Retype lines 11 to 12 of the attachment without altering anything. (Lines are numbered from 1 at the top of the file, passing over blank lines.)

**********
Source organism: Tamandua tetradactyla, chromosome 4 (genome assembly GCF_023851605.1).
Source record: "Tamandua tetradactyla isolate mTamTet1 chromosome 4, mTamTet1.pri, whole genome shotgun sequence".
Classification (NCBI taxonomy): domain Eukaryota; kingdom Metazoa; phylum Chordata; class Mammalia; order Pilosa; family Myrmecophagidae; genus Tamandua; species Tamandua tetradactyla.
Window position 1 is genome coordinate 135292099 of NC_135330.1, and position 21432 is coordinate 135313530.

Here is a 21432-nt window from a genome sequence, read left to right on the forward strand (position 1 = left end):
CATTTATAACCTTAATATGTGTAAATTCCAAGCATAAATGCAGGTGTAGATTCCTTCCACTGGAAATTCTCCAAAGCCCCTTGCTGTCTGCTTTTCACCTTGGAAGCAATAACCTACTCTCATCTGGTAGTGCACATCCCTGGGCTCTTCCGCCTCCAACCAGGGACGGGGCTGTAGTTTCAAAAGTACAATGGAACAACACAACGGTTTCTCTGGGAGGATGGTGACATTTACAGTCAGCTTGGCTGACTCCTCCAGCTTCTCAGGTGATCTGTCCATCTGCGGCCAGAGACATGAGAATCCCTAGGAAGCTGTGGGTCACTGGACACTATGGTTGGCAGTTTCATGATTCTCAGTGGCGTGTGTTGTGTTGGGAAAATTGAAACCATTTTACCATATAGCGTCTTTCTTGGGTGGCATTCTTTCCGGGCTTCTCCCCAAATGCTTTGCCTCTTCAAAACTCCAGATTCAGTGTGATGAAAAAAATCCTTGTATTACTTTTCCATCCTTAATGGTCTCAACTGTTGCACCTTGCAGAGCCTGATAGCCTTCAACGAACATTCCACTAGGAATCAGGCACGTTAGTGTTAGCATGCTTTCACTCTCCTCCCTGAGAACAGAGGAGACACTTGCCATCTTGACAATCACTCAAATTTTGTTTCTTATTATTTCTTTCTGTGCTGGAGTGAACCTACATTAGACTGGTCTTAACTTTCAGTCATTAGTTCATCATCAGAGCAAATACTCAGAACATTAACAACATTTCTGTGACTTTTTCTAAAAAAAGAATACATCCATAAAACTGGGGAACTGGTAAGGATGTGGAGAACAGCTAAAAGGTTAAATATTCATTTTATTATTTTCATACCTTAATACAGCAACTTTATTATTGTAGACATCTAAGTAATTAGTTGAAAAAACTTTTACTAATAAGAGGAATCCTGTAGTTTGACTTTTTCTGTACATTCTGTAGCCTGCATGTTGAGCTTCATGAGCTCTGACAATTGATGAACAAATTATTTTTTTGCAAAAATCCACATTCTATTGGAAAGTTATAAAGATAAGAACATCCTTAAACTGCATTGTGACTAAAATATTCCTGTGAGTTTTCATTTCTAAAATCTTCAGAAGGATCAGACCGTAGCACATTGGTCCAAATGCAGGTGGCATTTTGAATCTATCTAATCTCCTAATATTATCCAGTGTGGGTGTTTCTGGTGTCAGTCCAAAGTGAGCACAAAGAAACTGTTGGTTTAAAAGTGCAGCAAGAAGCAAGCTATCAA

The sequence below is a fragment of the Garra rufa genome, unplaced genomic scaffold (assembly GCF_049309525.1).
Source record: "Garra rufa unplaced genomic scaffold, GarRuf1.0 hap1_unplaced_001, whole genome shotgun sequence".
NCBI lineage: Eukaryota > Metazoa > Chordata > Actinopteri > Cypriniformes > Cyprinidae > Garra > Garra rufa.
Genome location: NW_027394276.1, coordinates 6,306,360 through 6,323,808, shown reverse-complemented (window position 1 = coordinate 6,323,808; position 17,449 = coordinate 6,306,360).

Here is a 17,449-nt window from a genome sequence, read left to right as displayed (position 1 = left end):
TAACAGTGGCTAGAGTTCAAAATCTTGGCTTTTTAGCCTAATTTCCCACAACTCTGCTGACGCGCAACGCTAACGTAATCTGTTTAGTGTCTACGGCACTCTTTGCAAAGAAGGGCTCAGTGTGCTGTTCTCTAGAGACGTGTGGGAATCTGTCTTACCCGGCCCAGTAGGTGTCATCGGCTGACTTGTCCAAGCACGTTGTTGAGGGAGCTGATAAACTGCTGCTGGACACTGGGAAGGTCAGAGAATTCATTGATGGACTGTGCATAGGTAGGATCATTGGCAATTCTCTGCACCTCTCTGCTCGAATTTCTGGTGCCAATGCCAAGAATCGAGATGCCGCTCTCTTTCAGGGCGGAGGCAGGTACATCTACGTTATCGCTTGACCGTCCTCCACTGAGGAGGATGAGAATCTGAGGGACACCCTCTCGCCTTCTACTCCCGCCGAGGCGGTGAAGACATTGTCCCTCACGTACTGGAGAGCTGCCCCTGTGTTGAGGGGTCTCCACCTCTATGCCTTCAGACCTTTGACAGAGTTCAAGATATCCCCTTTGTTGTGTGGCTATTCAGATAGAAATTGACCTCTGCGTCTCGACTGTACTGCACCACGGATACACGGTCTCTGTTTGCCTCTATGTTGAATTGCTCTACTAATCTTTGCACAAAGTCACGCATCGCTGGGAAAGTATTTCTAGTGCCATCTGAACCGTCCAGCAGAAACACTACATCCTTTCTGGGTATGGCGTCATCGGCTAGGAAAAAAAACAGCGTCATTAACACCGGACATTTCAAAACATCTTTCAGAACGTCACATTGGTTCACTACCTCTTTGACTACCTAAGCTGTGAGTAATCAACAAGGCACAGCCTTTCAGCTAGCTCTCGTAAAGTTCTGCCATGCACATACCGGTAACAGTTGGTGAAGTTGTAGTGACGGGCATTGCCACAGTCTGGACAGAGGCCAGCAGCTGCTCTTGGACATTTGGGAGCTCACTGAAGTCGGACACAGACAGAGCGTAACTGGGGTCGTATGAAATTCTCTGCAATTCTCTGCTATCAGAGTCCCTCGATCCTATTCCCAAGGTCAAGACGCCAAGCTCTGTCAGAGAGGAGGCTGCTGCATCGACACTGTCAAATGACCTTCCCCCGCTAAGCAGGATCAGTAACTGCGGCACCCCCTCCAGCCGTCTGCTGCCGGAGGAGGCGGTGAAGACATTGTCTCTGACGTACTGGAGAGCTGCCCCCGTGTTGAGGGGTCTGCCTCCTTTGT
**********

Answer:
Here is a 17,449-nt window from a genome sequence, read left to right as displayed (position 1 = left end):
TAACAGTGGCTAGAGTTCAAAATCTTGGCTTTTTAGCCTAATTTCCCACAACTCTGCTGACGCGCAACGCTAACGTAATCTGTTTAGTGTCTACGGCACTCTTTGCAAAGAAGGGCTCAGTGTGCTGTTCTCTAGAGACGTGTGGGAATCTGTCTTACCCGGCCCAGTAGGTGTCATCGGCTGACTTGTCCAAGCACGTTGTTGAGGGAGCTGATAAACTGCTGCTGGACACTGGGAAGGTCAGAGAATTCATTGATGGACTGTGCATAGGTAGGATCATTGGCAATTCTCTGCACCTCTCTGCTCGAATTTCTGGTGCCAATGCCAAGAATCGAGATGCCGCTCTCTTTCAGGGCGGAGGCAGGTACATCTACGTTATCGCTTGACCGTCCTCCACTGAGGAGGATGAGAATCTGAGGGACACCCTCTCGCCTTCTACTCCCGCCGAGGCGGTGAAGACATTGTCCCTCACGTACTGGAGAGCTGCCCCTGTGTTGAGGGGTCTCCACCTCTATGCCTTCAGACCTTTGACAGAGTTCAAGATATCCCCTTTGTTGTGTGGCTATTCAGATAGAAATTGACCTCTGCGTCTCGACTGTACTGCACCACGGATACACGGTCTCTGTTTGCCTCTATGTTGAATTGCTCTACTAATCTTTGCACAAAGTCACGCATCGCTGGGAAAGTATTTCTAGTGCCATCTGAACCGTCCAGCAGAAACACTACATCCTTTCTGGGTATGGCGTCATCGGCTAGGAAAAAAAACAGCGTCATTAACACCGGACATTTCAAAACATCTTTCAGAACGTCACATTGGTTCACTACCTCTTTGACTACCTAAGCTGTGAGTAATCAACAAGGCACAGCCTTTCAGCTAGCTCTCGTAAAGTTCTGCCATGCACATACCGGTAACAGTTGGTGAAGTTGTAGTGACGGGCATTGCCACAGTCTGGACAGAGGCCAGCAGCTGCTCTTGGACATTTGGGAGCTCACTGAAGTCGGACACAGACAGAGCGTAACTGGGGTCGTATGAAATTCTCTGCAATTCTCTGCTATCAGAGTCCCTCGATCCTATTCCCAAGGTCAAGACGCCAAGCTCTGTCAGAGAGGAGGCTGCTGCATCGACACTGTCAAATGACCTTCCCCCGCTAAGCAGGATCAGTAACTGCGGCACCCCCTCCAGCCGTCTGCTGCCGGAGGAGGCGGTGAAGACATTGTCTCTGACGTACTGGAGAGCTGCCCCCGTGTTGAGGGGTCTGCCTCCTTTGT